Exposure measurement

All exposures as defined under the risk-based capital framework are subject to the LEX standard. These include on- and off-balance sheet exposures in both the banking and trading books, and instruments with counterparty credit risk under the risk-based framework. To reduce complexity, the LEX standard uses, where practicable, the same value of exposures as the risk-based capital framework. In general, the exposure values are based on the accounting value of the exposure.

In the banking book, on-balance sheet exposure values are based on accounting values. Off-balance sheet exposures are converted to credit exposure equivalents using credit conversion factors as defined in the standardised approach for credit risk.

In the trading book, exposure values are measured consistent with the market risk framework with an exception for options. For options, the exposure values are based on changes in option prices that would result from a default of the respective underlying instrument.

Examples of specific exposure measurements include:

  • covered bonds – lower exposure value (but no less than 20% of nominal bond holding) if the bonds satisfy certain conditions
  • over-the-counter derivatives subject to counterparty credit risk – valued as the exposure at default according to the standardised approach for counterparty credit risk
  • securities financing transactions (SFTs) – according to the method implemented for calculating risk-based capital requirements for SFT exposures before 2019 or according to the revised comprehensive approach and supervisory haircuts with minimum floors (if these were introduced before 2022)

Eligible credit risk mitigation

Credit risk mitigation techniques that meet the minimum requirements and eligibility criteria as defined under the standardised approach for credit risk can also be used to reduce exposure values for large exposures purposes. For example:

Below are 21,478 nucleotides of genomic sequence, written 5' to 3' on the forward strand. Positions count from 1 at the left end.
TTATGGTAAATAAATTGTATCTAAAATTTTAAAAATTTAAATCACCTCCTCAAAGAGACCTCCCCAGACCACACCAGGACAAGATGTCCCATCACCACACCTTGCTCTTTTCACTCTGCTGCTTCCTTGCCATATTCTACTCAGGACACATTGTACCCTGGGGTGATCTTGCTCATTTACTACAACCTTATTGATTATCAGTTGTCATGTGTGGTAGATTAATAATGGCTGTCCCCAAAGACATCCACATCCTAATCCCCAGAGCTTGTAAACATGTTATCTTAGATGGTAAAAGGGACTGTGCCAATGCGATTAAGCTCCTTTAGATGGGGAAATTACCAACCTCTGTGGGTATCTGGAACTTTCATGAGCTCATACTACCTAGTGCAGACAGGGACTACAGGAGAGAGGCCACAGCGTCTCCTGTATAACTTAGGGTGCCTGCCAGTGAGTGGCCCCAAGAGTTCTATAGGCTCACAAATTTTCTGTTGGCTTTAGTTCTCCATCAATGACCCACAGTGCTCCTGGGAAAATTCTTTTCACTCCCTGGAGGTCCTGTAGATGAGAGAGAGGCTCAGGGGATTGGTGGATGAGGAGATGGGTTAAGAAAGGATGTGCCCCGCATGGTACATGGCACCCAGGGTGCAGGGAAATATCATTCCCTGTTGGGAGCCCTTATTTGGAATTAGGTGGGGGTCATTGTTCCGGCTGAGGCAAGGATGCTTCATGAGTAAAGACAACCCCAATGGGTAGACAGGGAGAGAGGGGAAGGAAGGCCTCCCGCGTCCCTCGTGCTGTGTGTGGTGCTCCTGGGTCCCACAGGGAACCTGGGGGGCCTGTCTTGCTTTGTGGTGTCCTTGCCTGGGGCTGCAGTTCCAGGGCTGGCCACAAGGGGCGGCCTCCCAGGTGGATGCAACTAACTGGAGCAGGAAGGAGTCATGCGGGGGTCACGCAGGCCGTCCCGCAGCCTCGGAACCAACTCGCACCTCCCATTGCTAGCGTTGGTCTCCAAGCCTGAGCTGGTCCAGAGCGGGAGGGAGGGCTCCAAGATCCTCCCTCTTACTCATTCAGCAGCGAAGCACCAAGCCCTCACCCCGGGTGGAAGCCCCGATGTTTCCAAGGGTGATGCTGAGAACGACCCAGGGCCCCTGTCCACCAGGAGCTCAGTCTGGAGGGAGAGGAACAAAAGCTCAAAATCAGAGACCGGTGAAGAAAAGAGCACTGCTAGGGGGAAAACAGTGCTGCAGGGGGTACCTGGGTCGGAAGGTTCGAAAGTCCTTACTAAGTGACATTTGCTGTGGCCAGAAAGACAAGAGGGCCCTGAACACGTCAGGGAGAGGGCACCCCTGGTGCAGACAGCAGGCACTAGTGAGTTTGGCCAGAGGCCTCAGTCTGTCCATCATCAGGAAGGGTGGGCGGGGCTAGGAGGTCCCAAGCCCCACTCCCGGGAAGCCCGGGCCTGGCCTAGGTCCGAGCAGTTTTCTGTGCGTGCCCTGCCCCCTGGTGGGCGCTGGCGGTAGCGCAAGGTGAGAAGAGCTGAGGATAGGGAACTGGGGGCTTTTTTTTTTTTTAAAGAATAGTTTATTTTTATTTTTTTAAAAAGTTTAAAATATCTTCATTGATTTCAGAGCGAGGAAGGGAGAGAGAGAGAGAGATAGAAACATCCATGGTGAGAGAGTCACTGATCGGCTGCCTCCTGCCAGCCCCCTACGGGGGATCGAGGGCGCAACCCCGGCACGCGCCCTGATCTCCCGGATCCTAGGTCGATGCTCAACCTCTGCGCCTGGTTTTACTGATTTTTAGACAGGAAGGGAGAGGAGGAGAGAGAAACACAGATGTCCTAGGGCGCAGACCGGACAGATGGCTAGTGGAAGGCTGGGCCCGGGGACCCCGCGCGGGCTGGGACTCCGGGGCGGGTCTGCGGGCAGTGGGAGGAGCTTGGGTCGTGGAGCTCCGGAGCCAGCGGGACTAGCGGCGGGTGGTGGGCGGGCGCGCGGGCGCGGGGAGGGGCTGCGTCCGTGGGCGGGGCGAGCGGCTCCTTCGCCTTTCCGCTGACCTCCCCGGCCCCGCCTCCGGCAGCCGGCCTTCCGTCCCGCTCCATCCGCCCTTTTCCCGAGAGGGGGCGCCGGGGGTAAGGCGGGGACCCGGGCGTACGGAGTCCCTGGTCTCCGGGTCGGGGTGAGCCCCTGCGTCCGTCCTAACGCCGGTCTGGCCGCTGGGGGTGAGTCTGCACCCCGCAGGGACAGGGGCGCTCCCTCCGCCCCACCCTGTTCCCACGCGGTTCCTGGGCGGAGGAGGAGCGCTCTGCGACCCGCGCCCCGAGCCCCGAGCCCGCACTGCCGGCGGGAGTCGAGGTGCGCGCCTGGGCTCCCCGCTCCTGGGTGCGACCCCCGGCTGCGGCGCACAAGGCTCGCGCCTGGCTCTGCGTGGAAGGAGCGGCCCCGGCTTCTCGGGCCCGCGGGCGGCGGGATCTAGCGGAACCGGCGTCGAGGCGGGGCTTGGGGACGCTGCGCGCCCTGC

• for both unfunded credit protection (ie guarantees and credit derivatives) and financial collateral, a bank must reduce the exposure value by the value of the protected or collateralised portion of the exposure, subject to applicable haircuts
  • a bank can offset long and short positions in the trading book if the issuer, coupon, currency and maturity are identical. However, netting across the banking and trading books is not permitted
  • hedged exposures with a maturity mismatch – recognised only when the original maturity is greater than one year and the residual maturity is greater than three months

Regulatory reporting

Banks must report to the supervisory authority:

  • all exposures with values equal to or above 10% of the bank's Tier 1 capital
  • all other exposures with values measured, without taking into account credit risk mitigation, being equal to or above 10% of the bank's Tier 1 capital
  • all exempted exposures with values equal to or above 10% of the bank's Tier 1 capital
  • the 20 largest exposures to counterparties that fall within the scope of application, irrespective of the values of these exposures relative to the bank's Tier 1 capital

This Executive Summary and related tutorials are also available in FSI Connect, the online learning tool of the Bank for International Settlements.